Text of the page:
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Multiple Comparisons

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Definition

When the overall ANOVA test of several population Means indicates that at least one pair of population Means differ significantly from each other, you might want to know which pair(s) they are. You could test all the pairs of Means for significance, but this approach poses a problem – when a large number of tests are performed on the same data, the chances of getting a falsely significantly result are greatly increased. This problem is called multiplicity.

In fact, if you perform n = 10 tests of significance on the sample data and each has a significance level of α = 0.05, then the probability that at least one of the tests will be significant by random chance, is given by:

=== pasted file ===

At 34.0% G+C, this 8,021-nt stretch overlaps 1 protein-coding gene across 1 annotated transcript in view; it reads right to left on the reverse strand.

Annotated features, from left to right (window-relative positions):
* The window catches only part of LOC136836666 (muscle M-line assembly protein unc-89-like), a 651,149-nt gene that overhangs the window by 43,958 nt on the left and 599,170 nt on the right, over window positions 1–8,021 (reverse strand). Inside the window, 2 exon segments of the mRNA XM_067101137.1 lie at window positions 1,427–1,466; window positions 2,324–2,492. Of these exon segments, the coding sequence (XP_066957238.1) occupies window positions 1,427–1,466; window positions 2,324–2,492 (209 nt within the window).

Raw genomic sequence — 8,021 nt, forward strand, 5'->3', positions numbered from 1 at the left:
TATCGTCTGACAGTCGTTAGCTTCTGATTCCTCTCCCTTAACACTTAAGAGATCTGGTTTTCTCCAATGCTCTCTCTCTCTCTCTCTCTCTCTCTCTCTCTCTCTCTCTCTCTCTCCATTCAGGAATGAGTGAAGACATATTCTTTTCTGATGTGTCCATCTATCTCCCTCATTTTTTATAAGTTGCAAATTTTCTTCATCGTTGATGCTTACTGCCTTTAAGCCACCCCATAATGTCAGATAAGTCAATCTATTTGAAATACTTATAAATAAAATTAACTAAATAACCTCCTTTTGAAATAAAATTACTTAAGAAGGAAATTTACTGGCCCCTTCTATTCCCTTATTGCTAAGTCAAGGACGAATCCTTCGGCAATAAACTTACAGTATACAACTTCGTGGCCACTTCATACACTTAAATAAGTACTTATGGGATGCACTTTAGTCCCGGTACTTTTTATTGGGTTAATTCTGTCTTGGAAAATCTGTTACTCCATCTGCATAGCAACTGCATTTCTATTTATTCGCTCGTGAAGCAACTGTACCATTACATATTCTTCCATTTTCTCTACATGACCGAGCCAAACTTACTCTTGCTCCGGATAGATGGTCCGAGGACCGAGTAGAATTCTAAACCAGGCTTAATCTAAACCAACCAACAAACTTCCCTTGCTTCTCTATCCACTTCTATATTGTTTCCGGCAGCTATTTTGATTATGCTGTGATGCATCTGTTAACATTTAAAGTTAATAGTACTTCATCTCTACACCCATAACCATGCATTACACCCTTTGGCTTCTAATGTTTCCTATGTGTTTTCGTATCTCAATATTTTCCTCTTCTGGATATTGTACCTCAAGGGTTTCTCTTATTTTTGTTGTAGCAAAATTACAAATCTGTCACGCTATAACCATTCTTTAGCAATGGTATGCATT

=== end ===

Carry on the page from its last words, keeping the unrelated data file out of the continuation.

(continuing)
1 – (1 - α)n = 1 – (1- 0.05)10 = 1 – 0.6 = 0.4

So there is actually a 40% chance of committing a type I error! In order to avoid this, you can use a multiple comparisons procedure to test all the pair-wise differences of Means. The advantage of a multiple comparisons technique is that it controls the overall (combined) rate of false positives (or a Type I Error). This overall rate is also called Experiment-wise error.

Application

Many multiple comparisons procedures have been proposed over the years, among them:

Fisher's Least Significant Difference (can be used ONLY if the Anova test is significant)
Tukey-Kramer method (Tukey's Honestly Significant Difference)
Scheffe’s Method
Bonferroni’s Adjustment Methods
Newman-Keuls Procedure
Duncan's Multiple Range Test and
Hsu’s Multiple Comparison with the Best

External Links

More on Multiple Comparisons from NIST: - http://www.itl.nist.gov/div898/handbook/prc/section4/prc47.htm Multiple Comaprison Procedures: - http://www.tufts.edu/~gdallal/mc.htm